On Thursday, Kursiv published an article headlined, “Putin as Russia’s phallic symbol,” in which Rakhmankov satirized the president’s goal to boost the country’s birth rate as outlined in a May 10 address to the Federal Assembly, independent radio station Ekho Moskvy said. Rakhmankov used data from a recent report by the Ivanovo city administration, which pointed to an increase in the population of certain species in the local zoo.
He commented that the animals “immediately responded to the president’s appeal,” the business daily Kommersant reported.
The next day, investigators from the Ivanovo regional prosecutor’s office raided the newsroom, seized the paper’s computers, and sealed the premises. Investigators also searched Rakhmankov’s apartment and confiscated his personal computer. “My article is nothing more than a harmless satire of the presidential address,” Rakhmankov told Kommersant.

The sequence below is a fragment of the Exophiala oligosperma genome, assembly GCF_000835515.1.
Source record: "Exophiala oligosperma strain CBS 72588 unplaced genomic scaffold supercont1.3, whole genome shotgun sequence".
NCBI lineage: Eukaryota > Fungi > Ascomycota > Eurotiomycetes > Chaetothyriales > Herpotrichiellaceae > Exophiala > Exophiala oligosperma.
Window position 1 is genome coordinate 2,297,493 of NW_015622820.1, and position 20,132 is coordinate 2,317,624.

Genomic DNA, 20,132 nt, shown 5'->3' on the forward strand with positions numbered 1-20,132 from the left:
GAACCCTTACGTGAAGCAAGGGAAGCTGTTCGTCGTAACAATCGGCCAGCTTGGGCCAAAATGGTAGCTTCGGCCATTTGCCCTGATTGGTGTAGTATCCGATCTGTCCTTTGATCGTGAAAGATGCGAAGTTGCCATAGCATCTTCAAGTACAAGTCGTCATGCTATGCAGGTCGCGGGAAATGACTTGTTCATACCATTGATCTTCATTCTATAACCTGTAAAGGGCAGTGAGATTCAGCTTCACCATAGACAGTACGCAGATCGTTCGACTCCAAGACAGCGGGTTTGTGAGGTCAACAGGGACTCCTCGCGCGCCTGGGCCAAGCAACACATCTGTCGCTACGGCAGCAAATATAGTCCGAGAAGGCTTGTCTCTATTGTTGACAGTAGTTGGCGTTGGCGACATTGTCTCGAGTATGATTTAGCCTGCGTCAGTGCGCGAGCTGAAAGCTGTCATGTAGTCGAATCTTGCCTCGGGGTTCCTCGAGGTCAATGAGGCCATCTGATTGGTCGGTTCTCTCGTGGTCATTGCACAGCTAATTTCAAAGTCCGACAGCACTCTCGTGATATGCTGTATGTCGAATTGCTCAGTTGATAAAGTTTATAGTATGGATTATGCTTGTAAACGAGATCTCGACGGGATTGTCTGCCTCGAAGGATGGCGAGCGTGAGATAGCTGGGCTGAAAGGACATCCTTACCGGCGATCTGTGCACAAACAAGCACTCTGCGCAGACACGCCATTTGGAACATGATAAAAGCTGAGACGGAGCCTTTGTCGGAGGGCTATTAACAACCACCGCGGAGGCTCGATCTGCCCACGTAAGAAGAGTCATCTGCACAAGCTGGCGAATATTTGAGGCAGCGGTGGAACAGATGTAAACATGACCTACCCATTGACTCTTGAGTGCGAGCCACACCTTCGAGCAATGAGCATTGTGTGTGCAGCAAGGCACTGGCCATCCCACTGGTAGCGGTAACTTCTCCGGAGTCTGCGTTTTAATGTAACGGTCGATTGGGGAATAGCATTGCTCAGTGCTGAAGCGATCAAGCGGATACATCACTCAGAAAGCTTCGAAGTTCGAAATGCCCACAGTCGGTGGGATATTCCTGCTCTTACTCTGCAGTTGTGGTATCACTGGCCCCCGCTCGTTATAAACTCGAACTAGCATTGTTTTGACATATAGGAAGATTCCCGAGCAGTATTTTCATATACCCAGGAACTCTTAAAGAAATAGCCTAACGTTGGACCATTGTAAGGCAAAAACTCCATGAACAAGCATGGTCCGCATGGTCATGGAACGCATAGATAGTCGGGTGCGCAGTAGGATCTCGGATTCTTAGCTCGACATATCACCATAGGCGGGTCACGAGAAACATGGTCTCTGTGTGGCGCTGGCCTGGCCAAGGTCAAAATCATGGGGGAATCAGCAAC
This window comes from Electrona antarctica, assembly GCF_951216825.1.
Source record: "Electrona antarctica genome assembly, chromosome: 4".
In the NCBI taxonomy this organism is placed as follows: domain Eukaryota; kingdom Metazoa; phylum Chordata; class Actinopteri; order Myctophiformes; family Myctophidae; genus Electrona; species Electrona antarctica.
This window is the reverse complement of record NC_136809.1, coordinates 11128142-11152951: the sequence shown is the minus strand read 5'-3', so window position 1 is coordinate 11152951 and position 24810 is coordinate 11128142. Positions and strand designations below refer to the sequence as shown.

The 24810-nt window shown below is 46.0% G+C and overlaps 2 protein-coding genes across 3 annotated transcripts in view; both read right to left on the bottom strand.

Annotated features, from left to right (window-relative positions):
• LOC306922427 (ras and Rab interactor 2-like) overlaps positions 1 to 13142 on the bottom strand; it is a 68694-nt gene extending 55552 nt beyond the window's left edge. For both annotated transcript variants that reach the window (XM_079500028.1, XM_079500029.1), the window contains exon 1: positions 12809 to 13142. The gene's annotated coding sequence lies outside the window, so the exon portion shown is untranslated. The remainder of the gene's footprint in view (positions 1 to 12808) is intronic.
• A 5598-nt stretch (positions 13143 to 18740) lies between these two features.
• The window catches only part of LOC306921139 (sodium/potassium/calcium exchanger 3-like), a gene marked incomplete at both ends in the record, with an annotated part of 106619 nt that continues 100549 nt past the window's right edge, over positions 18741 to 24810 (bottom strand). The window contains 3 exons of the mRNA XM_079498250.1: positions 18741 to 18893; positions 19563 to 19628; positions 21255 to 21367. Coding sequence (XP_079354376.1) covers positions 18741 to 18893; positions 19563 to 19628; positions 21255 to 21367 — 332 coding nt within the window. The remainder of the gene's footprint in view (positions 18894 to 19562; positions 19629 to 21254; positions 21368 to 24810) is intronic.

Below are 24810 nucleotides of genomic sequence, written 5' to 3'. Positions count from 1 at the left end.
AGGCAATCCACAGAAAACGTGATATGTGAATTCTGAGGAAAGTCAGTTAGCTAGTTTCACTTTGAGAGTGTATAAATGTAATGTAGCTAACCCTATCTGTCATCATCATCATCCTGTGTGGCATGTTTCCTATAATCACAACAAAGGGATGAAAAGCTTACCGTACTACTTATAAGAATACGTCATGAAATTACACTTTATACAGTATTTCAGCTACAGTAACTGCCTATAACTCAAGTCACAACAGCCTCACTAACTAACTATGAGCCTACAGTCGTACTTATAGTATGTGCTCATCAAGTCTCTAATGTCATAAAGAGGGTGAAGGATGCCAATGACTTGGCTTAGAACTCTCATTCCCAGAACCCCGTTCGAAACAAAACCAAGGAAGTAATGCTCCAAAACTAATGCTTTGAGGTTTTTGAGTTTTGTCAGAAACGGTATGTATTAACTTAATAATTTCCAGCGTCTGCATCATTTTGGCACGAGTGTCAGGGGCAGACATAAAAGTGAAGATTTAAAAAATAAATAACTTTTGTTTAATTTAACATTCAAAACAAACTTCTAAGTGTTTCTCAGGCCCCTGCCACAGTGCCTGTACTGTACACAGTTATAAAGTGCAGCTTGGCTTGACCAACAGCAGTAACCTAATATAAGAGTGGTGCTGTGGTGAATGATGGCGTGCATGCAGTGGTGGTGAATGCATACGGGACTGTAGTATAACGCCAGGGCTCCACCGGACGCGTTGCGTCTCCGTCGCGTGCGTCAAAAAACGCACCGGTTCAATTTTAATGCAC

By Monday, the Internet provider hosting Kursiv refused the newspaper its services, alleging an unpaid debt, the news Web site Newsru reported. Rakhmankov disputed the assertion, saying Kursiv had made its payments. “The moment Kursiv became inaccessible to readers, I became sure this is a political order to kill the paper,” Rakhmankov told Newsru.
Kursiv recently published articles critical of the local Ivanovo administration.
“This case illustrates the outrageous lengths that authorities will go to silence critical voices,” CPJ Executive Director Ann Cooper said. “We call on the Ivanovo regional prosecutor’s office to drop the criminal investigation against Vladimir Rakhmankov and allow him to resume work without fear of retaliation.”